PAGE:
This will probably be my last letter to you. I will miss you all. Some of you I never met, but I feel that you are all so close to me. More than that, you probably already know it — without you I would not have made it throughout this hell. You were there by my side and that made me stronger. Every day, you gave more meaning to all this — peoples’ stories were heard, peoples’ suffering was shared. This was what I could do for my people: tell some of their stories. Knowing that you would listen, knowing that you would care made the whole difference. Read more about This will probably be my last letter to you
In the neighborhood of Forest Place in Perth, Western Australia, on August 5, 2006, demonstrators came together to denounce the war on Lebanon and Palestine and call for justice. Solidarity activists and members of the Arab and Muslim communities joined together in a protest to call for justice in Lebanon and Palestine. Read more about Photostory: Protest in Perth against the war on Lebanon
NABLUS — Five months after an international embargo was imposed on the Palestinian National Authority (PNA), the West Bank is facing a health crisis as pharmaceuticals and medical supplies become increasingly scarce. “We’re facing severe shortages of 13 important drugs,” said Dr Lou’ay Shaheen, head of the cancer ward at the National Hospital in Nablus. “In the past two weeks, nine of these drugs were made available, but quantities still aren’t sufficient for all the patients.” Read more about Nablus: Patients pay the price of embargo
TYRE — As the war in Lebanon continues, Palestine refugees are also feeling the burn of the attacks in this ancient city and district declared a UNESCO world heritage site in 1979. The camps are struggling with diminishing supplies of food, water and medicine. “We have been waiting for months now for a shipment of medicine and critical supplies, but with the onset of war, I doubt it will ever arrive now,” said Mohammed Farmawi, an official with the United Nations Relief and Works Agency. Read more about "People with nothing are helping people with nothing"
It is 7:45 in the morning, Ras Beirut. Two explosions wake us up. We run to the TV set. “Is it on Dahiyeh? No, they sound like the flyers’ explosions.” Nothing on the news. Then another, louder explosion and paper rain starts to fall on us. All the neighborhood are out on their verandas looking at them as they drop from the sky. “What is in there?” A father shouts at his son to go get one. Two workers pick one up, they start to read out loud: “To the Lebanese: We would like to inform you that we are going back to hit Hizbullah, Syria and Iran! Signed, Israeli Defence Force.” Read more about The last day of attack, the first day of the unknown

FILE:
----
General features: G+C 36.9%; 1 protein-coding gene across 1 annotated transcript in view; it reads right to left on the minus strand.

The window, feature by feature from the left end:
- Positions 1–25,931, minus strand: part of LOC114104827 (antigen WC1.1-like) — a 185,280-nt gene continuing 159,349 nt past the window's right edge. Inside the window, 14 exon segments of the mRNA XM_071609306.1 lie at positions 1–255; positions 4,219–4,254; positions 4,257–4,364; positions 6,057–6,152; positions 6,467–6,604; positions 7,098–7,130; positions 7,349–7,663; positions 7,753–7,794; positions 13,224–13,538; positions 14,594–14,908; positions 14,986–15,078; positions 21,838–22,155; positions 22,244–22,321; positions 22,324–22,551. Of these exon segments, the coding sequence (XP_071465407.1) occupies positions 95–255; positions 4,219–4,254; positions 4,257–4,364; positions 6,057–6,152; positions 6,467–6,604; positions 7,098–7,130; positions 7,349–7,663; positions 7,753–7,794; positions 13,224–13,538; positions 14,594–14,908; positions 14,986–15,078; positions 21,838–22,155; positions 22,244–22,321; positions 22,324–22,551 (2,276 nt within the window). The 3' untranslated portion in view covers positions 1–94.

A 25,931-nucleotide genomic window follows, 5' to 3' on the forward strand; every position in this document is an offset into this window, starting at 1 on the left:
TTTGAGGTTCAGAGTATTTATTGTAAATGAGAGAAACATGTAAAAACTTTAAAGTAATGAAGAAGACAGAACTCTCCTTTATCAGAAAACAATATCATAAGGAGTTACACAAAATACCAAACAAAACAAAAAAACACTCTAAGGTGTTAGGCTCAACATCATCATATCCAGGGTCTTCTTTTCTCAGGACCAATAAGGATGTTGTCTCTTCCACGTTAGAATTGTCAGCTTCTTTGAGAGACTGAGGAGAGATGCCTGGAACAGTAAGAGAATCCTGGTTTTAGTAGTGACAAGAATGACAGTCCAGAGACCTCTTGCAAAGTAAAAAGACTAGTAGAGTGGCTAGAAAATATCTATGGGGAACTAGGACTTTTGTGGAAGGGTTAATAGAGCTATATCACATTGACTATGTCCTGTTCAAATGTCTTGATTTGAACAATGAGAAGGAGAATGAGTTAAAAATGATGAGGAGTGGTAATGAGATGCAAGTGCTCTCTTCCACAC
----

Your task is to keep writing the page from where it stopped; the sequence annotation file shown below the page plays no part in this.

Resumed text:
I grew up Jewish in Beirut. Although I left nearly 40 years ago, my memories of Lebanon — vibrant and multicultural — have stayed with me. And so, my wife and I had started talking about taking a trip there. I would show her the neighborhood where I grew up, the beaches where I swam in the warm Mediterranean waters and the small mountain hotel we loved to stay at in the summer. I would also show her my school, where Jewish, Christian and Muslim children learned and grew together. After the past few weeks, we may never be able to take this trip. Read more about It's time for Jewish dissenters to challenge Israeli policies
On August 11th, 2006, at a little past 1 PM, around 400 people were marching in a peaceful protest towards the wall in Bil’in, the outskirts of Ramallah. International Solidarity Movement activists, Palestinians, and Israeli Anarchist Activists all join together in this weekly march to the wall in Bil’in. Soldiers surprised us by meeting us half way, they were aggressively stationed inside the village, outside Palestinian homes. Read more about Israeli activist wounded at Wall protest
Christian Peacemaker Teams members Dianne Roe and John Lynes were released about 11:30 last night after five hours of questioning at the Kiryat Arba police station. Israeli authorities confiscated the CPT video camera and tapes, promising they would return them unchanged Sunday or Monday. It is not certain where the investigation stands. The investigator indicated to Roe that the head officer may want to question her further before returning the tapes and camera. Read more about Christian Peacemaker Teams members monitoring home invasion detained for five hours
On 7 July 2006, Gulf News reported a claim by Dr. Al Saqqa, Head of the Emergency Unit of El Shifa Hospital, Gaza that the Israeli Occupation Force was using a new ‘chemical’ weapon. He has worked at El Shifa for ten years. He had noted that two hundred and more casualties of Operation Summer Rain (sic) had unusual wounds. These numbers included about fifty children. Later evidence from Dr. Al Saqqa described surface wounds as having the general appearance of those due to ‘shrapnel’ - fragments from shell, missile or bomb casings - but no fragments were to be seen on x-ray. Read more about Are New Weapons Being Used in Gaza and Lebanon?
Mayor Mansour pointed out that “for more than 40 days, the Shouka rural area has been under Israeli attack, as the Israeli tanks have been firing, by day and night, on the people’s houses and farms.” “The damages are immense; 129 green houses have been destroyed, 58 houses were torn down, while many of our village’s inhabitants have been evacuated to safe shelters at local UNRWA [United Nations Refugee and Works Agency] schools. The water networks in the village have been totally destroyed. Shouka is a traumatized village”, Mayor Mansour confirmed. Read more about Israeli 'Summer Rains' continue to fall hard on Gaza